Mad About Science: Strange liquids

By Brenden Bobby
Reader Columnist

Liquids are a vital part of our ability to survive. If water didn’t have a sustained liquid form on Earth, life wouldn’t have evolved to its current state. That also means coffee wouldn’t be a thing, and that’s a hellish existence too cruel to imagine.

In theory, most anything can achieve a liquid state under the proper conditions. Think about a fruit smoothie. Has the fruit become a liquid, or is the liquid water just carrying tiny solid chunks of fruit? In most cases, this distinction is insignificant for us, but it’s important for scientists wielding cutting edge technology for the betterment of mankind.

Our reference point for what makes a liquid normal or abnormal is water. It flows freely, it leaves residue on everything it touches and, despite being one of the most destructive and powerful forces on the planet, is considered fairly tame when compared to something like sulfuric acid. Water is considered a Newtonian fluid, with normal viscosity, or an ability to move freely and flow — most important, an application of force doesn’t alter its behavior.

Fluids that behave strangely, generally because of a high viscosity, are called non-Newtonian fluids. Honey is an example of a non-Newtonian fluid, as it is very dense and flows extremely slowly. Bees make honey by consuming the pollen grains of flower, breaking them down with partial digestion and spitting up the sugary mixture, then fanning it with their wings to remove the moisture. Unlike water, honey is completely unique to our planet. After all, we haven’t found any Martian bees.

Another non-Newtonian fluid unique to Earth is Oobleck, a mixture of cornstarch and water to create a funky white substance akin to jelly. Oobleck has a unique viscosity, not as fluid as water, but not as dense as honey. This means it’s capable of easily taking the shape of most anything, including sound waves. By draping plastic wrap over a speaker and dropping some Oobleck over the plastic, you can make the substance “dance” by playing the speaker, particularly with bass. As the water evaporates from the goop, the sugars harden into something reminiscent of plaster.

Sometimes, strange liquid behavior requires specific parameters to be met. On Titan, the largest of Saturn’s 53 moons, there are huge lakes of liquid methane, the stuff that makes your farts smell. If swimming in stink tickles your fancy, you’ll want to bundle up, because methane shifts from a gas to a liquid at -296.4 degrees Fahrenheit. It also has about half the density of water, which means that if you did try to swim in it, it wouldn’t be dense enough for you to propel yourself through. 

Luckily, on Titan, you only weigh about 12% of what you do on Earth, so it’s still possible for you to float, or even undulate like a dolphin to move. There is no substance on Earth that behaves like this, and the closest correlation I can imagine is like trying to swim through a ball pit at a carnival, but much stinkier.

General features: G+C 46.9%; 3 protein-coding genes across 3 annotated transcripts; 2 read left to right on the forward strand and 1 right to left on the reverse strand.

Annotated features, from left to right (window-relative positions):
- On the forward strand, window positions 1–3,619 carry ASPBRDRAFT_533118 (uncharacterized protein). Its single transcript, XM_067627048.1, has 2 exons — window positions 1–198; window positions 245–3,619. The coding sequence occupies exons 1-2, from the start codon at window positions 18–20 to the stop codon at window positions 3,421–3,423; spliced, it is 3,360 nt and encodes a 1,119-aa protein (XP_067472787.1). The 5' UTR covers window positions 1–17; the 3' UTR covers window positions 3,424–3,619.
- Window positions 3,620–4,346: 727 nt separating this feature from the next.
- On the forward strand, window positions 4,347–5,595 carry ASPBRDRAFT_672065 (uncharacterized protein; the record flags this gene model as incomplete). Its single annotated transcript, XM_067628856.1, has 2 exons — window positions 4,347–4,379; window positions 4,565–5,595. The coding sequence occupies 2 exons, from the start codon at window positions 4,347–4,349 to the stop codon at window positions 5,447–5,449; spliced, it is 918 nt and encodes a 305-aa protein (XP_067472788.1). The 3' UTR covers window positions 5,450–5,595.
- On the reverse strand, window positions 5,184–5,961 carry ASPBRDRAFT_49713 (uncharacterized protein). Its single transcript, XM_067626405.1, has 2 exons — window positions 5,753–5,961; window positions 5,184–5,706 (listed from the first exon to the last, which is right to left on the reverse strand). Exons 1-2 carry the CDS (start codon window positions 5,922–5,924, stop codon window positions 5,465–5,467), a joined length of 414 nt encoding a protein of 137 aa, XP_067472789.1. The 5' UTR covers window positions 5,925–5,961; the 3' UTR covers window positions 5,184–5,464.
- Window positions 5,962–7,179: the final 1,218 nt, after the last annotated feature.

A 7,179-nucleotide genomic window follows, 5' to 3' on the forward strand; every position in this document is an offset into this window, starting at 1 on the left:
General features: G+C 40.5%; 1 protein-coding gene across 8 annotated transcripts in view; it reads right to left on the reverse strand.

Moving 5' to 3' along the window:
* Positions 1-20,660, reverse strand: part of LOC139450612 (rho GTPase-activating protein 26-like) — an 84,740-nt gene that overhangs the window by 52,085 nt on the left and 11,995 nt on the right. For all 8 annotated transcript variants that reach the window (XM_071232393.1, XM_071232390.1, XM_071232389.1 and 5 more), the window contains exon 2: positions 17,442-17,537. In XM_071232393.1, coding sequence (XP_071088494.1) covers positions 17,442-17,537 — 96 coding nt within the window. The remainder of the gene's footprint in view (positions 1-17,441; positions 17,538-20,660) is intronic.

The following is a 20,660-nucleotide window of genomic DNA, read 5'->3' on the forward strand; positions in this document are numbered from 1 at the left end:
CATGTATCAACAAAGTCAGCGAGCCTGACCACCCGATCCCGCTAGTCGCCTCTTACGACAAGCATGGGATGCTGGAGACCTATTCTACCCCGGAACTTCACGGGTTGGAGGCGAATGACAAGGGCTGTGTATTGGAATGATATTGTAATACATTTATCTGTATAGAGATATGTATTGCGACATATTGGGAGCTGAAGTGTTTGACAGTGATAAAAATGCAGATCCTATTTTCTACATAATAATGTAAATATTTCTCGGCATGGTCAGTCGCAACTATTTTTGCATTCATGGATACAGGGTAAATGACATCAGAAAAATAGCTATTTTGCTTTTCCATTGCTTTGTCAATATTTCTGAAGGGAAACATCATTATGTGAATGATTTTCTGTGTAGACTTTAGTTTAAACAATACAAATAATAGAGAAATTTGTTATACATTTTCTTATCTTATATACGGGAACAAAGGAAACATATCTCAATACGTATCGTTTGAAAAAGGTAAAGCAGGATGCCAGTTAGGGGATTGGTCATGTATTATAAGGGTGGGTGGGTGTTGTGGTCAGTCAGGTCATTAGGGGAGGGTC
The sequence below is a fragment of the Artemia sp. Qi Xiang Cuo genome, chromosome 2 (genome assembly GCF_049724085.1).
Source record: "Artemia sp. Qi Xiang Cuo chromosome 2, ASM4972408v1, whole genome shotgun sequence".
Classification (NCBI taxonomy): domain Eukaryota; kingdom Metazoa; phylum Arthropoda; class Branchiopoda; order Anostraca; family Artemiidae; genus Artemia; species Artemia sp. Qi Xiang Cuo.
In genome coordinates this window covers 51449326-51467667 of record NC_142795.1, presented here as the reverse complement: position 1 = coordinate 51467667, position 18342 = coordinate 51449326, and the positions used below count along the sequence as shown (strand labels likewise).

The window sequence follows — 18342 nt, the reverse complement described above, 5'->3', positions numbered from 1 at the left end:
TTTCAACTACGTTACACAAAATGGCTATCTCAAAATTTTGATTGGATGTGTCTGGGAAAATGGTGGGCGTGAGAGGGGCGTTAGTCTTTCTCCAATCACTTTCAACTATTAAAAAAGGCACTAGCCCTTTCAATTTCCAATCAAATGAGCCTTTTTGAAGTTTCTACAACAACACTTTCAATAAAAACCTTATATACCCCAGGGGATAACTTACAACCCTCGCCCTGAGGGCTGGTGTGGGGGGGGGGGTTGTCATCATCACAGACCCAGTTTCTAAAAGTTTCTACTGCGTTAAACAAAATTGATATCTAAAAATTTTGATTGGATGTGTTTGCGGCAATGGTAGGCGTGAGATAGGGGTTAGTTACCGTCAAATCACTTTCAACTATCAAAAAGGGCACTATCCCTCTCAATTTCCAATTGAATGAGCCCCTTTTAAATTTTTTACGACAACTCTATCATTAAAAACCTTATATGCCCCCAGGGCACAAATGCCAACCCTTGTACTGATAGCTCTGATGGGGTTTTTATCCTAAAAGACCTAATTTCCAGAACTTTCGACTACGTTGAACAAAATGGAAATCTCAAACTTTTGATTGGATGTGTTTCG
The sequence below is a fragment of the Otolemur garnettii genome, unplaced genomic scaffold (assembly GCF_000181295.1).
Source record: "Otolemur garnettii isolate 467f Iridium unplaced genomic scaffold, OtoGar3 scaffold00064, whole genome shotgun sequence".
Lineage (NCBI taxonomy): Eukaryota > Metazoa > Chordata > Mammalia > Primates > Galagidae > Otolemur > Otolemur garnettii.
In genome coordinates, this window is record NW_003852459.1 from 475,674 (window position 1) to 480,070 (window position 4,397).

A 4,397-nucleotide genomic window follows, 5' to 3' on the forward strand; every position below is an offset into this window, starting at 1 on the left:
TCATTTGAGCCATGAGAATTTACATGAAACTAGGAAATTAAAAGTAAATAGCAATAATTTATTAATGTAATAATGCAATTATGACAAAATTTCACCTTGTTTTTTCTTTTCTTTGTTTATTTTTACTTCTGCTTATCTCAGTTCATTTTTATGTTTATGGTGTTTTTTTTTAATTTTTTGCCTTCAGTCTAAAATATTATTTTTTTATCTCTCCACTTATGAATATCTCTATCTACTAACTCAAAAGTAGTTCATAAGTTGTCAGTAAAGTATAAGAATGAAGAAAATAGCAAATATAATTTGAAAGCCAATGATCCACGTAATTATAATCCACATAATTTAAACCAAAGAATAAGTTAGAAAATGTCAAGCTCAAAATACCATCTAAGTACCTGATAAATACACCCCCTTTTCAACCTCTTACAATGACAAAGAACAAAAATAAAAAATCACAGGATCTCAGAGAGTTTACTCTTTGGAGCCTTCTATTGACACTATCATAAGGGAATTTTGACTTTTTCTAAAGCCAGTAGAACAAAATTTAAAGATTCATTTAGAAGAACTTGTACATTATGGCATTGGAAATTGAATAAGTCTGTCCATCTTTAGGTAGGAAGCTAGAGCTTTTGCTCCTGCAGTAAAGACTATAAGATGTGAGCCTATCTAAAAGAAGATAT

The award for most unique liquid on this list goes to one we’ve never actually observed. Liquid metallic hydrogen is a substance theorized to be at the center of gas giants like Jupiter. Pictures of Jupiter are a disservice to just how insanely big this planet is. It takes 11.5 Earths, side-by-side, to match Jupiter’s diameter. It is 2.5 times the total mass of every other planet in the solar system combined. That’s an immense amount of hydrogen, which is believed to change into different phases of matter as you dive deeper toward the planetary core.

The gas in gas giants acts similarly to how water acts in the ocean. The more water you have above you, the greater the pressure becomes. All of this gas also acts as an insulator, trapping more heat the farther toward the center you get. At some point, the incredible pressure starts transforming the hydrogen into a liquid state. In a vacuum, this requires a temperature of -417 degrees F, but huge amounts of pressure make matter act in unusual ways; and, despite temperatures in the thousands of degrees, the hydrogen still morphs into a liquid. At some point, the liquid transforms into a metallic state before becoming a liquid metal, which is believed to comprise most of Jupiter’s core.

The awe-inspiring forces involved here are something we aren’t able to fully replicate on Earth, even in highly controlled laboratory environments. The closest proxy to metallic liquid hydrogen is the element Mercury, and that’s not even close.

It’s pretty wild to think that the craziest liquid, able to exert the most intense pressures known to man, is actually the lightest element in the universe.

One last fun liquid fact: Paper is treated with high amounts of pressure to strengthen the cellulose fibers. When water touches it, the hydrogen in the water weakens those bonds and damages the structural integrity of the paper, which leads to a damaged, crinkly appearance once it’s dried, which will require less force to break it apart. Test it on this page when you’re done reading and see.

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